Training is another word for guided practice. A teacher imparts theoretical information and foundational principles, takes you through critical exercises to build muscle memory, empowers you to take responsibility for assisting in your own learning. Practice, on the other hand, is what you do with this learning to perpetuate its growth throughout your life, to have it fuse with your personal chemistry and evolve as part of you. Practice is the ongoing exploration that opens up your personal, magical access to the vastness of your capabilities. Notice that certain occupations, i.e., doctors, lawyers and architects commonly refer to their work as a practice. They understand the extraordinary dynamics of change over time and that one has to constantly adjust on an almost cellular level to stay on the pulse of what’s relevant. This same holds true for the craft of voice acting. As a craft, art and business, voice acting must adapt with the technologies, generational changes, social mores, etc. Mastery is the goal. You can’t have your vocal chords replaced with those of Morgan Freeman’s, but you can be taught to powerfully communicate ideas, nuance, emotions and the inner conflicts that represent the feelings and ideas possessed by the characters you perform. Acting!
Practice is the ongoing exploration that opens up your personal, magical access to the vastness of your capabilities. Notice that certain occupations, i.e., doctors, lawyers, and architects commonly refer to their work as a practice. They understand the extraordinary dynamics of change over time and that one has to constantly adjust on an almost cellular level to stay on the pulse of what’s relevant. This same holds true for the craft of voice acting. As a craft, art, and business, voice acting must adapt with the technologies, generational changes, social mores, etc. Mastery is the goal. You can’t have your vocal chords replaced with those of Morgan Freeman’s, but you can be taught to powerfully communicate ideas, nuance, emotions, and the inner conflicts that represent the feelings and ideas possessed by the characters you perform. Acting!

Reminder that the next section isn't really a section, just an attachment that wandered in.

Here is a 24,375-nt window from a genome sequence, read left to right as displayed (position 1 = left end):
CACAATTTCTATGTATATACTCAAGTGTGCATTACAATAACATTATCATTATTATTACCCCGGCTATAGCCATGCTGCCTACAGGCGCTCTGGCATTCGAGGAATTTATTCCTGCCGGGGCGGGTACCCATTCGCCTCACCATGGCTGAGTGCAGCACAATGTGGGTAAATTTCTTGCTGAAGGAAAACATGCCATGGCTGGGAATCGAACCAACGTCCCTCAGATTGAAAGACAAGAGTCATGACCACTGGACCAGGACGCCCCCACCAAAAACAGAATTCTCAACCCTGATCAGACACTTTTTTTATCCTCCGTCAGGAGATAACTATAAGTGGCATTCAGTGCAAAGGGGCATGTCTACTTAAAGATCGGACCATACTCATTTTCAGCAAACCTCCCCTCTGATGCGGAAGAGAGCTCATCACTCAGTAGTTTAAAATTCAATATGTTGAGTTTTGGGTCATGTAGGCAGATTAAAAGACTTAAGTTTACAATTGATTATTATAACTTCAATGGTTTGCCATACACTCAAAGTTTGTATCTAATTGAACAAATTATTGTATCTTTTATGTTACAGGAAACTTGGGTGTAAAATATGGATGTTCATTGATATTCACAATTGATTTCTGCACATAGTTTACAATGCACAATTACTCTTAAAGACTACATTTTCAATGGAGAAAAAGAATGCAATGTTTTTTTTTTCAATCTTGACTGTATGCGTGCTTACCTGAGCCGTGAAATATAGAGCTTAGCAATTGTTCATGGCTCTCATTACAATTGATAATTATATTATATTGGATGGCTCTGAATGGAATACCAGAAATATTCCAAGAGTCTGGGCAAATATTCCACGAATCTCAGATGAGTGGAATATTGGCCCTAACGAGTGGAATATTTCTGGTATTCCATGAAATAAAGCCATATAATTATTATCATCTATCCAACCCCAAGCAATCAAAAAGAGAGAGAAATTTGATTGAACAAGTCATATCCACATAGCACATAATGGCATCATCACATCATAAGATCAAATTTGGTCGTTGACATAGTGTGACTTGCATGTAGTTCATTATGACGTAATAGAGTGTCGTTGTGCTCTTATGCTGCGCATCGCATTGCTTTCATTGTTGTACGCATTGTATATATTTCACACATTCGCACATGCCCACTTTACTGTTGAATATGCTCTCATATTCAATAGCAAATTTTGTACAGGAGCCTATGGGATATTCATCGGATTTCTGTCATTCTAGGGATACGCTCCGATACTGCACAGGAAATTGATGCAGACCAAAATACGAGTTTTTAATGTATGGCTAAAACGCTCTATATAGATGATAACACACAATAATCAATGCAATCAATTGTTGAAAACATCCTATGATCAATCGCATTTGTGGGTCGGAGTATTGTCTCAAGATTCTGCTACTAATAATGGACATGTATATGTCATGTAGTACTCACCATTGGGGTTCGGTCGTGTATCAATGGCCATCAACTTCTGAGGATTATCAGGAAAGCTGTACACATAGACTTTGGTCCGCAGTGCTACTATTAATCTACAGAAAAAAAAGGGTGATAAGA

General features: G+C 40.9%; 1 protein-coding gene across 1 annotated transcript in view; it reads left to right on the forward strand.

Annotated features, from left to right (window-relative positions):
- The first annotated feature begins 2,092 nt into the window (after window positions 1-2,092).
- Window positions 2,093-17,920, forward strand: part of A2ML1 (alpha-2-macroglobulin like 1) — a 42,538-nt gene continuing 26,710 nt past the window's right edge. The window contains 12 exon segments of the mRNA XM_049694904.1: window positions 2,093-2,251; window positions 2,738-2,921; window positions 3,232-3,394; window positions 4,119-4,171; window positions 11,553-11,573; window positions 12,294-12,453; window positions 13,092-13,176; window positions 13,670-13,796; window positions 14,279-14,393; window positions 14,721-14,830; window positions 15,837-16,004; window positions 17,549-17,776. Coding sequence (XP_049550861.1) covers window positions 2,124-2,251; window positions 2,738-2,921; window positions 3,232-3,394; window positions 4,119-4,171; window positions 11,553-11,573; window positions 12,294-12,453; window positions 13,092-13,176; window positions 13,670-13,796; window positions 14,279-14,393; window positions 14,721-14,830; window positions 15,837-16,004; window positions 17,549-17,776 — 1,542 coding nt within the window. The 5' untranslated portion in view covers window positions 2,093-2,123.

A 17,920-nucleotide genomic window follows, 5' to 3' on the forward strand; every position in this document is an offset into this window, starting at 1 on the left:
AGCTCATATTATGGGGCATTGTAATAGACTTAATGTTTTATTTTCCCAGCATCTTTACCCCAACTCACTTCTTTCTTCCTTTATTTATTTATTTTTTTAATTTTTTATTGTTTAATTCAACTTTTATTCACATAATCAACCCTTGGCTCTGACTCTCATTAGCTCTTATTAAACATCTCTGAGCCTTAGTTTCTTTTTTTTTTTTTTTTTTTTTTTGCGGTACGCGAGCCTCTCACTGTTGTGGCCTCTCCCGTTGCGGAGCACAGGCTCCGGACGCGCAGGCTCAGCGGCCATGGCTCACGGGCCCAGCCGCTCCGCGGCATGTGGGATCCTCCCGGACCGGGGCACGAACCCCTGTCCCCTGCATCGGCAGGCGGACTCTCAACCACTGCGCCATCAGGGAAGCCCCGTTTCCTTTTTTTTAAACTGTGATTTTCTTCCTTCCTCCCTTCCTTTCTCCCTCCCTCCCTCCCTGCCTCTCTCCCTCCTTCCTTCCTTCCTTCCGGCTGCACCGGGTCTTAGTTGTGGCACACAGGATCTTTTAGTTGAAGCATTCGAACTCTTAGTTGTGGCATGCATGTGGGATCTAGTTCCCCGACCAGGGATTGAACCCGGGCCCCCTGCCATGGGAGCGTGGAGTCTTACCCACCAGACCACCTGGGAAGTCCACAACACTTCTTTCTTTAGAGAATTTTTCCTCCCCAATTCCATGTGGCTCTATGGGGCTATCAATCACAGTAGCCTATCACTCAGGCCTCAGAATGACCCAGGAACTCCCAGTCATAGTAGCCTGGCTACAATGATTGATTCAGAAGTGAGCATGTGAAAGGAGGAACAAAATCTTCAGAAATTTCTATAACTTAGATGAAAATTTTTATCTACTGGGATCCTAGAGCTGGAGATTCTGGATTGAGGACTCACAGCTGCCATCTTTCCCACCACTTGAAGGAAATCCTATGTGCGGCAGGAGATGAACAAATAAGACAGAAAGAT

Few people choose to get into voice acting without the expectation of making a living. They at least expect to make a supplemental income. Getting paid is not what makes you a voice actor, however. There are many people willing to pay someone to record a script. Some are seasoned producers, award-winning experts and so on. Others are well-meaning novices or hacks looking for a cheap deal to just get the job done.
The quality of the producers who hire you is linked to your ability and/or your sense of worth. It’s not enough to just get paid for a booking. You want to get quality jobs that inspire you. Let’s say you get hired because you have an extraordinarily deep voice but no particular skill using it. Great. Take the check. But understand that this job has no more to do with voice acting than performing a card trick. Voice acting is a clearly defined skill that requires performing with nuance, interpretive insight, and purposeful intent all within certain prescribed boundaries of timing and direction. It’s not a card trick.
A Labor of Love
Many of the finest voice actors come to love the artistry of the practice beyond the paid bookings. You could say they walk a higher path, which harkens back to our description of the practice. They derive joy from the doing and are rewarded by the impact their work has in the world, whether for entertainment, marketing or public service. You may find them working pro bono for a favorite cause or taking part in community events where storytelling, spoken word, and various readings are presented purely for the joy of the work and the pleasure of the audience.